Trends in white-collar crime enforcement – will the UK always be chasing the US?
July 2019 | SPECIAL REPORT: WHITE-COLLAR CRIME
Financier Worldwide Magazine
July 2019 Issue
Economic crime remains high on the public agenda as well as that of regulators. However, the key UK regulators, the Serious Fraud Office (SFO) and the Financial Conduct Authority (FCA), have faced criticism over the last year, and beyond, over the slow pace of their investigations. This was acknowledged by Lisa Osofsky, director of the SFO, in her speech at the Royal United Services Institute in London in April 2019.
With the appointment of Ms Osofsky, a former FBI-lawyer, as the SFO’s director, in place of Sir David Green QC in August 2018, practitioners were keen to see whether she would look to move toward the US model of enforcement. The US system allows the Department of Justice’s (DOJ’s) prosecutors far more flexibility in their interactions with firms and individuals, and is often seen as having more ‘teeth’ than the powers utilised by the SFO and FCA, as well as other regulators such as HMRC, the Office of Fair Trading (OFT) and the Information Commissioner’s Office (ICO). But would a move toward the US model work in the UK?
DPAs – four in five years
It is five years since deferred prosecution agreements (DPAs) were first introduced in the UK by the Crime and Courts Act 2013. Since their introduction, the SFO has concluded only four DPAs. However, the SFO has made it clear that it intends to continue to utilise these agreements. Though these DPAs have earned the UK Treasury £670m in financial penalties, many people have reservations as to whether DPAs actually encourage businesses to behave ethically, whether they are transparent enough and whether they negatively impact concurrent action against individuals. Indeed, of the four DPAs concluded so far, individual action is only ongoing in respect of XYZ Limited. The SFO’s case against two former Tesco executives was dramatically thrown out of court in December 2018 as it was found that the defendants had no case to answer. By contrast, the DOJ prosecuted a record number of individuals in 2018 – 406 with 268 convicted by plea deal or trial.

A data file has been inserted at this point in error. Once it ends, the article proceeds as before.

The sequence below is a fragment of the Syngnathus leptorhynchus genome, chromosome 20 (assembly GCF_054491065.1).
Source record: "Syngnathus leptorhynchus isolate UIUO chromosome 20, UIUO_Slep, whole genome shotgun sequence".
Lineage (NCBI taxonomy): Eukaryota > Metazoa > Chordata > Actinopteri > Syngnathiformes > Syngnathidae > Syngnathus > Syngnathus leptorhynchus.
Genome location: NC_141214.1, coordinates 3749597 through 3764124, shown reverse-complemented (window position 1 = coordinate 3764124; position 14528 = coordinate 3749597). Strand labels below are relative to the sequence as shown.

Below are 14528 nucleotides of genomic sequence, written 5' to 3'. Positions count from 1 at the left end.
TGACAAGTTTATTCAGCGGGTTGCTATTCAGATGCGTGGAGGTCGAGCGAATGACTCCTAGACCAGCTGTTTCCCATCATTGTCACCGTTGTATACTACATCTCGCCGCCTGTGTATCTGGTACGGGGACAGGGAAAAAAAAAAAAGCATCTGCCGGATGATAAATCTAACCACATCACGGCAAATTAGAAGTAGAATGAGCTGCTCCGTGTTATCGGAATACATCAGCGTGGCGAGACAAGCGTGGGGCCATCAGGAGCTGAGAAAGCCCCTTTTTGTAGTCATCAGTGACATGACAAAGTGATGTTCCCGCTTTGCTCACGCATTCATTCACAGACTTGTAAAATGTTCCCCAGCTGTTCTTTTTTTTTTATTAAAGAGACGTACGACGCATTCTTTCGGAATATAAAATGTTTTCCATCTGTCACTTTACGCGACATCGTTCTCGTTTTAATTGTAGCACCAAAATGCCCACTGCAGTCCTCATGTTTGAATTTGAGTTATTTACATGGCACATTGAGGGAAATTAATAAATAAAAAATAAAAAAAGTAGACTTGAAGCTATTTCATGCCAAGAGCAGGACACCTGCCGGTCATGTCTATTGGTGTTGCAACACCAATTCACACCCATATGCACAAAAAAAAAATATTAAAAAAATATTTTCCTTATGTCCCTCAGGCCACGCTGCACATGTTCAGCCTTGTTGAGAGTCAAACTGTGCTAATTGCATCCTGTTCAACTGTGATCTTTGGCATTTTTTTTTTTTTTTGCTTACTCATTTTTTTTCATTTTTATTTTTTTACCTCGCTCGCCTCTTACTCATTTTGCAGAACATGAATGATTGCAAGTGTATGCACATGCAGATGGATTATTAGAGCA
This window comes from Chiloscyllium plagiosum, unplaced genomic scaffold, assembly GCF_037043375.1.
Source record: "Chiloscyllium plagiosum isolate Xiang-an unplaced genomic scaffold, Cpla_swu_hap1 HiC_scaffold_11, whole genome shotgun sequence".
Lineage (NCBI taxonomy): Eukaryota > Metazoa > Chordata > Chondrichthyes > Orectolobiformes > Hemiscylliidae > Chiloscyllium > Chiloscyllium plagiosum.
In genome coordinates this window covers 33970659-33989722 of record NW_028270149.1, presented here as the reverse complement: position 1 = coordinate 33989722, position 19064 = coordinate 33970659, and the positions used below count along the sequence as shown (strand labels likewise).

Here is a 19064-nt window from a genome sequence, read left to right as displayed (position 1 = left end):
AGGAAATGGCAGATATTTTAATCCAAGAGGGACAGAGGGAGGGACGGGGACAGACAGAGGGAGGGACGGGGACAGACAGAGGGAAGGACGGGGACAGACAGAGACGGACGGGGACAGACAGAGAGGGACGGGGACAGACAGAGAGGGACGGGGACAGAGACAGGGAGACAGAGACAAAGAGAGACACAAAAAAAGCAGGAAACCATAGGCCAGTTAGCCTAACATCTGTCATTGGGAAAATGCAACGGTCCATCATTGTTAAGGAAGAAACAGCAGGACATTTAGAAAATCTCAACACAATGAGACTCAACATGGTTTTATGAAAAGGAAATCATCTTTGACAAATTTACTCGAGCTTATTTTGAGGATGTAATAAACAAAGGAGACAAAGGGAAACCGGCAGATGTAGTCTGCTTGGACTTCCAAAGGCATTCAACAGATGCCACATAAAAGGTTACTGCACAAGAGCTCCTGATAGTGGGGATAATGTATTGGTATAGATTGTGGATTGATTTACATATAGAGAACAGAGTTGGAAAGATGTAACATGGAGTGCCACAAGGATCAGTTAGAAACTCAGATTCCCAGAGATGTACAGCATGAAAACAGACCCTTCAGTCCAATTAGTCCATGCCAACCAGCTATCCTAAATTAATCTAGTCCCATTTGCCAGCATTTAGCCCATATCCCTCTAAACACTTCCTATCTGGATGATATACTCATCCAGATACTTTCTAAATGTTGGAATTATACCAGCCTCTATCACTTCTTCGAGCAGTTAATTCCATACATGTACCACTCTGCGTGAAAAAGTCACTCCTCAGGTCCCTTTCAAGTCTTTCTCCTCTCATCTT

One must question the validity of a DPA being put in place when there is no case to answer on behalf of the key senior individuals. How can the ‘directing mind’ of a corporate be considered to have acted unlawfully in order to take action against the corporate when the prosecuting agency cannot prove unlawful behaviour by the individuals who make up the ‘directing mind’?
It is worth noting that UK DPA agreements differ from US-style plea deals. UK DPAs are concluded under the supervision of a judge, who must be convinced that the DPA is ‘in the interests of justice’ and that the terms are ‘fair, reasonable and proportionate’. The lack of judiciary control within US-style plea deals are one of the major reservations held about the UK moving closer toward that model.
It will be interesting to see whether there is a push from the SFO to introduce DPAs for individuals in the future. What is clear from speeches made by the director is that we will see the SFO seeking to persuade insiders to cooperate with investigators to speed up criminal investigations – a practice the UK is more familiar with in the sphere of organised crime, rather than financial crime. It is unclear what inducement could be made for this cooperation under the current framework. Under common law, the judge can consider any assistance provided by the individual and whether to reflect that in sentencing. There is no current mechanism to offer concrete specific inducements to individuals, as occurs in the US.
New offences and areas of focus
There is continuing talk – most recently by the House of Lords Select Committee, which published its post-legislative scrutiny report on the UK Bribery Act 2010, and a recommendation from the Treasury Committee – that a new corporate offence of failure to prevent ‘economic crime’ be introduced. This would supplement existing criminal offences in the Criminal Finances Act 2017 for failing to prevent the facilitation of UK and foreign tax evasion and in the UK Bribery Act 2010.